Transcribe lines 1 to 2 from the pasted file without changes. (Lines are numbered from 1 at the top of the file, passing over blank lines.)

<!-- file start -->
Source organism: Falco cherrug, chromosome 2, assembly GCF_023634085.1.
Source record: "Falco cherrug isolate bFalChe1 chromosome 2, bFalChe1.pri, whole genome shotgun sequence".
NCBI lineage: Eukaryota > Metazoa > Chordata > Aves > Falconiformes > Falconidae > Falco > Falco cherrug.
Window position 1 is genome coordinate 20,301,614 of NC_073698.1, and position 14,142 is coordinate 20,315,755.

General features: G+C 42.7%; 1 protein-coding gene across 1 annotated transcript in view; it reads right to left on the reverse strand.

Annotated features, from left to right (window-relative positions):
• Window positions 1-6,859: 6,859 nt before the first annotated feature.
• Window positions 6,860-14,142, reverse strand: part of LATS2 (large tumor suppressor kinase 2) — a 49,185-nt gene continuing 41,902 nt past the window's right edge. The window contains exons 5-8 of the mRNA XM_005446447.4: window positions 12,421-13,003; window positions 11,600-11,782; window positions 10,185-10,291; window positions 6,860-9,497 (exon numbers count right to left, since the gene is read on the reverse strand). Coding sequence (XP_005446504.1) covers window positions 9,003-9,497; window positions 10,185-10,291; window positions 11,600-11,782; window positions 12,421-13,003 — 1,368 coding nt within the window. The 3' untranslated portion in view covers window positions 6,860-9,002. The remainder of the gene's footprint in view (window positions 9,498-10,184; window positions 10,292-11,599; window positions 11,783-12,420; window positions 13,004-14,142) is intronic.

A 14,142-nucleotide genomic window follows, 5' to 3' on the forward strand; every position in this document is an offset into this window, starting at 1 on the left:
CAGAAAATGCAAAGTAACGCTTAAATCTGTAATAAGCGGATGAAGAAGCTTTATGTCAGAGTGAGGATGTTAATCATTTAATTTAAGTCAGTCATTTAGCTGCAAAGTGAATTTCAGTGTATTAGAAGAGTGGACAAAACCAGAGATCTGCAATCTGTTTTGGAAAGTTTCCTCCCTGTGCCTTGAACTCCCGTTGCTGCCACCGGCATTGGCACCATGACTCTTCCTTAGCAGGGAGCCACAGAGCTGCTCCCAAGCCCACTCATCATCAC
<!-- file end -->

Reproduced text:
Source organism: Falco cherrug, chromosome 2, assembly GCF_023634085.1.
Source record: "Falco cherrug isolate bFalChe1 chromosome 2, bFalChe1.pri, whole genome shotgun sequence".